14) FLUCHER B.E., CONTI A., TAKESHIMA H. and SORRENTINO V. Type 3 and Type 1 ryanodine receptors are colocalized in triads of the same mammalian skeletal muscle fibers. 1999. J. Cell. Biology 146, 621-30.

15) CONKLIN M.W., BARONE V., SORRENTINO V. and CORONADO R. Contribution of ryanodine receptor type 3 to Ca(2+) sparks in embryonic mouse skeletal muscle. 1999. Biophysical J. 77, 1394-1403.

16) BALSCHUN D., WOLFER D.P., BERTOCCHINI F., BARONE V., CONTI A., ZUSCHRATTER W., MISSIAEN L., LIPP H.P., FREY U. and SORRENTINO V. Deletion of the ryanodine receptor Type 3 (RyR3) impairs forms of synaptic plasticity and spatial learning. 1999. EMBO J. 18, 5264-5273.

17) SKIROKOVA N., SHIROKOV R., ROSSI D., GONZALEZ A., KIRSCH W.G., GARCIA J., SORRENTINO V. and RIOS E. Spatially segregated control of Ca2+ release in developing skeletal muscle of mice. 1999. J. Physiology, J Physiol (Lond) 521, 483-495

18) CONKLIN M.W., AHERN C.A., VALLEJO P., SORRENTINO V., TAKESHIMA H. and CORONADO R. Comparison of Ca(2+) Sparks Produced Independently by Two Ryanodine Receptor Isoforms (Type 1 or Type 3). 2000. Biophys J. 78, 1777-1785.

19) SORRENTINO V., BARONE V. and ROSSI D. Intracellular Ca2+ release channels in evolution. 2000. Curr. Opin. Gen. Dev. 10, 662-667.

20) PRIORI S.G., NAPOLITANO C., TISO N., MEMMI M., VIGNATI G., BLOISE R., SORRENTINO V. and DANIELI G.A. Mutations in the cardiac Ryanodine Receptor gene (hRyR2) underlie Catecholaminergic Polymorphic Ventricular Tachycardia. 2001. Circulation 103, 196-200.

21) BULTYNCK G., DE SMET P., ROSSI D., CALLEWAERT G., MISSIAEN L., SORRENTINO V., DE SMEDT H. and PARYS J. B. Characterisation and mapping of the 12 kDa FK506-binding protein (FKBP12)-binding site on different isoforms of the ryanodine receptor and of the inositol 1,4,5-trisphosphate receptor. 2001. Biochemical J. 354, 413-422.

22) ROSSI R., BOTTINELLI R., SORRENTINO V. and REGGIANI C. Response to caffeine and ryanodine receptor isoforms in mouse skeletal muscles. 2001. Am J Physiol Cell Physiol. 281, C585-C594.

23) SORRENTINO V. and R. RIZZUTO. Molecular genetics of Ca2+ stores and intracellular Ca2+ signalling. 2001. Trends in Pharmacol. Sciences. 22, 459-464.

24) FULCERI R., ROSSI R., BOTTINELLI R., CONTI A., INTRAVAIA E., GALIONE A., BENEDETTI A., SORRENTINO V. and REGGIANI C. Ca2+ release induced by cyclic ADP ribose in mice lacking type 3 ryanodine receptor. 2001. Biochem Biophys Res Commun. 288, 697-702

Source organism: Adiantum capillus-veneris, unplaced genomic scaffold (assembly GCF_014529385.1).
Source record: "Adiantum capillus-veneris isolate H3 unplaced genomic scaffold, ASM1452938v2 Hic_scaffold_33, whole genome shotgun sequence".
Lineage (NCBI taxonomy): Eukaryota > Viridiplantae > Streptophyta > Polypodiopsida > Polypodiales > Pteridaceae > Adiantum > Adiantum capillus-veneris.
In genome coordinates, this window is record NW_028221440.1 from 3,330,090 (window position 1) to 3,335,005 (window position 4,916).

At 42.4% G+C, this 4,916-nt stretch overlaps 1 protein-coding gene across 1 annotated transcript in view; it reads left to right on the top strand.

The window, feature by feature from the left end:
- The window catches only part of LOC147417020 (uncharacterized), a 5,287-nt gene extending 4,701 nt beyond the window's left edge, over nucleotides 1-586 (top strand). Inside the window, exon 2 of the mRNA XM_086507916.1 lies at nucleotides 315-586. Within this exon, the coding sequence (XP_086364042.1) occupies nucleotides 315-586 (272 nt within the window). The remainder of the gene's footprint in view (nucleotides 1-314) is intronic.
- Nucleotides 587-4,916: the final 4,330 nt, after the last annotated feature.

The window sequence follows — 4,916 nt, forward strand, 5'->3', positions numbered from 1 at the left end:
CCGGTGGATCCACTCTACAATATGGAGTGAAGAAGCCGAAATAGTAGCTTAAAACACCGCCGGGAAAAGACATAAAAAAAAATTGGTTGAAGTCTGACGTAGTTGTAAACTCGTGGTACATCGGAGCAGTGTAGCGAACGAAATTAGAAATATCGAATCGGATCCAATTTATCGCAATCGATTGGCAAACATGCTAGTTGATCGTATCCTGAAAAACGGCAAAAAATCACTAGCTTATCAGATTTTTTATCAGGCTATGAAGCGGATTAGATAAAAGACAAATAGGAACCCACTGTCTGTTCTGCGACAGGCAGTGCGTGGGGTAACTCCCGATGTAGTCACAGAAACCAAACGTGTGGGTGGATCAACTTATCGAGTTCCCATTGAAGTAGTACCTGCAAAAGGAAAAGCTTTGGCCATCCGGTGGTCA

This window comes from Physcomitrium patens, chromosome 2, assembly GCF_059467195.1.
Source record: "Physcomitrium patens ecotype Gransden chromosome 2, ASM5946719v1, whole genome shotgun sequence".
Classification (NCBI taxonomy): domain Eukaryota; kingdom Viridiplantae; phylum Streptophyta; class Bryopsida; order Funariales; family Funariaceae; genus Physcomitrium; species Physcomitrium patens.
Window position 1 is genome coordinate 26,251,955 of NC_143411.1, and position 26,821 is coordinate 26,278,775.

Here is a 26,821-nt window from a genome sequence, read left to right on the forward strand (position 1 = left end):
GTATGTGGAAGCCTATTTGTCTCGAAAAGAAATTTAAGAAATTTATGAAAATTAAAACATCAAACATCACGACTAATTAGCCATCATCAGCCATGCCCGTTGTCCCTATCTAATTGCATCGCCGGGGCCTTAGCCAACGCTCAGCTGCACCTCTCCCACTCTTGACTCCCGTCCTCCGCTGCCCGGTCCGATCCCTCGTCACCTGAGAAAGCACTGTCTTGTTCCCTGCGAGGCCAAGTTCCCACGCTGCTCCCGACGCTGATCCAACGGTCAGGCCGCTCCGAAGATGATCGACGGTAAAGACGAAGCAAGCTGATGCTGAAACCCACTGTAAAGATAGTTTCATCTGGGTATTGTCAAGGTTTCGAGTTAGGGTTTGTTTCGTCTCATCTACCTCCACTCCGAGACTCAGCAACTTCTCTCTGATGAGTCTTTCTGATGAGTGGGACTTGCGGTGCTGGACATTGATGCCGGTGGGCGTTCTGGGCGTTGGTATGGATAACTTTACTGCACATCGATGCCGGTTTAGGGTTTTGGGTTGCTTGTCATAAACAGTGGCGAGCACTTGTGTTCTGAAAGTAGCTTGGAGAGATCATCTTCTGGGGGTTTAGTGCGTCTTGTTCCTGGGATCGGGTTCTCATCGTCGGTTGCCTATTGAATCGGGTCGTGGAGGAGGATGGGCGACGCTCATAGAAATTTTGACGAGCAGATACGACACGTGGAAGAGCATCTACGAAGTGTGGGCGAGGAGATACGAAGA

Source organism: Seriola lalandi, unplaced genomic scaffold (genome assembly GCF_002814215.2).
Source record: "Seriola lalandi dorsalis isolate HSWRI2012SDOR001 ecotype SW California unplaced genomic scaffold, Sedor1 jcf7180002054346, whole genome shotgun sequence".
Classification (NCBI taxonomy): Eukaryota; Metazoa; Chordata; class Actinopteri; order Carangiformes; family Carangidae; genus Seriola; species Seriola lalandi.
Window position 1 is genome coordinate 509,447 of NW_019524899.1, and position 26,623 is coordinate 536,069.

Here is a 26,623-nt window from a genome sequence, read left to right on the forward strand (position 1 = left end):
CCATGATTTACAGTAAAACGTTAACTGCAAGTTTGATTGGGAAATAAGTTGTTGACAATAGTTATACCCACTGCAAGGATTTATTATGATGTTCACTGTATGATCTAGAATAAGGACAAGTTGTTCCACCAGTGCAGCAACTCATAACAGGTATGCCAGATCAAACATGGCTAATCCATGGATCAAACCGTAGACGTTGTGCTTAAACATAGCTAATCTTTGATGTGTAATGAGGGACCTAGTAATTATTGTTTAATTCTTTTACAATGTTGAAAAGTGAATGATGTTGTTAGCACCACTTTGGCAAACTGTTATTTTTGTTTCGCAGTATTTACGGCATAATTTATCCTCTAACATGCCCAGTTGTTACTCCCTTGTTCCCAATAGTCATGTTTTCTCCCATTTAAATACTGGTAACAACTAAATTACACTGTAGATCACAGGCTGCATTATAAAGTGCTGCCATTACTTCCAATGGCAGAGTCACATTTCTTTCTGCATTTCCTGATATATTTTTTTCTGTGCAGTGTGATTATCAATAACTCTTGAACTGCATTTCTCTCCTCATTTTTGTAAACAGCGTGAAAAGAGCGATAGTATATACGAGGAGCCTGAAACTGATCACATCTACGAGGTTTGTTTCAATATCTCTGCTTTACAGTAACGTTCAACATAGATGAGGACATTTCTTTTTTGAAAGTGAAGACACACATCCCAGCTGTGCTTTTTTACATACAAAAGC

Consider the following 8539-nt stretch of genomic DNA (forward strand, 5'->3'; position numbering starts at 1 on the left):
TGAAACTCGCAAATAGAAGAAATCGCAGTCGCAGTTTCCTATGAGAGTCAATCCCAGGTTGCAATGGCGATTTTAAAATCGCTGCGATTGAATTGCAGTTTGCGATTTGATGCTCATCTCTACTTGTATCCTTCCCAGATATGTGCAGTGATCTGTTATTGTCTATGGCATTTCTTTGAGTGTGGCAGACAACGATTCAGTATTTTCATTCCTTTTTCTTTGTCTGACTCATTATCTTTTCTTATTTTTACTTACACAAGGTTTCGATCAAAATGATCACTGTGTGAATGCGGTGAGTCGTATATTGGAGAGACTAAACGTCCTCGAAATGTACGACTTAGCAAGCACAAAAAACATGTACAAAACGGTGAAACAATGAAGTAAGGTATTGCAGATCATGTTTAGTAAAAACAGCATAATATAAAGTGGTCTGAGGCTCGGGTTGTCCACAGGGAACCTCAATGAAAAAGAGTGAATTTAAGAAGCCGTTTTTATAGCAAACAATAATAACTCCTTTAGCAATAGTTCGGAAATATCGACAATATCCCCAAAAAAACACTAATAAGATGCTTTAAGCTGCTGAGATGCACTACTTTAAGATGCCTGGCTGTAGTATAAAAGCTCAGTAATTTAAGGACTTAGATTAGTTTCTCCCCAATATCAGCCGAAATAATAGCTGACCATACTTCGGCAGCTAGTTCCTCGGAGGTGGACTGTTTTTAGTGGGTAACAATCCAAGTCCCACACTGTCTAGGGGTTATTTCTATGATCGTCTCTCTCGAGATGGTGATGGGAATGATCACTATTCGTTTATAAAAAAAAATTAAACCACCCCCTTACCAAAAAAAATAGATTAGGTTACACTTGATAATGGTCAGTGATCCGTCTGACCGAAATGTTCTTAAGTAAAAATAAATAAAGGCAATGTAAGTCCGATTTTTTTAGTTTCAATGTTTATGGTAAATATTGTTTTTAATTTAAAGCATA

25) SIMEONI I., ROSSI D., ZHU X., GARCÍA J., VALDIVIA H.H. and SORRENTINO V. Imperatoxin A (IpTx(a)) from Pandinus imperator stimulates [(3)H]ryanodine binding to RyR3 channels. 2001. FEBS Letters 508, 5-10.

26) LÖHN M., JESSNER W., FÜRSTENAU M., WELLNER M., SORRENTINO V., HALLER H., LUFT F.C. and GOLLASCH M. Regulation of Calcium Sparks and Spontaneous Transient Outward Currents by RyR3 in Arterial Vascular Smooth Muscle Cells. 2001. Circulation Research 89, 1051–1057.

27) BULTYNCK G., ROSSI D., CALLEWAERT G., MISSIAEN L., SORRENTINO V., PARYS J.B. and DE SMEDT H. The Conserved Sites for the FK506-binding Proteins in Ryanodine Receptors and Inositol 1,4,5-Trisphosphate Receptors Are Structurally and Functionally Different . 2001. J. Biol. Chem. 276, 47715-47724.

28) MATYASH M., MATYASH V., NOLTE C., SORRENTINO V. and KETTENMANN H. Requirement of functional ryanodine receptor type 3 for astrocyte migration. 2002. FASEB J. 16, 84-86

29) MIRONNEAU M., MACREZ N., MOREL J.L., SORRENTINO V. AND MIRONNEAU C. Identification and function of ryanodine receptor subtype 3 in non-pregnant mouse myometrial cells. 2002. J. Physiology 538, 707–716

30) NABHANI T., ZHU X., SIMEONI I., SORRENTINO V., VALDIVIA H.H. and GARCÍA J. Imperatoxin a enhances Ca (2+) release in developing skeletal muscle containing ryanodine receptor type 3. 2002. Biophysical J. 82, 1319-1328.

31) BARONE F., GENAZZANI A.A., CONTI A., CHURCHILL G.C., PALOMBI F., ZIPARO E., SORRENTINO V., GALIONE A. and FILIPPINI A. A pivotal role for cADPR-mediated Ca2+ signalling: regulation of endothelin-induced contraction in peritubular smooth muscle cells. 2002. FASEB J. 16, 697-705.

32) ROSSI D., SIMEONI I., MICHELI M., BOOTMAN M., LIPP P., ALLEN P.D. and SORRENTINO V. RyR1 and RyR3 Isoforms provide distintct intracellular Ca2+ signals in HEK 293 cells. 2002. J Cell Sci. 115, 2497-2504

33) GALLI L., ORRICO A., COZZOLINO S., PIETRINI V., TEGAZZIN V. and SORRENTINO V. Mutations in the RYR1 gene in Italian patients at risk for Malignant Hyperthermia: evidence for a cluster of novel mutations in the C-terminal region. 2002. Cell Calcium 32, 143-151

34) SALANOVA M., PRIORI G., BARONE V., INTRAVAIA E., FLUCHER B., CIRUELA F., MCILHINNEY R.A.J., PARYS J.B., MIKOSHIBA K. AND SORRENTINO V. Homer proteins and InsP3 receptors co-localize in the longitudinal sarcoplasmic reticulum of skeletal muscle fibers. 2002. Cell Calcium 32, 193-200.

35) ROSSI D. and SORRENTINO V. Molecular genetics of ryanodine receptors / Ca2+ release channels. 2002. Cell Calcium 32, 307-319

BAGNATO P., BARONE V., ROSSI D. AND SORRENTINO V. Binding of an Ankyrin-1 isoform to the C-terminus of Obscurin identifies a molecular link between the sarcoplasmic reticulum and myofibrils in striated muscles. 2003. J. Cell. Biology 160,245-253.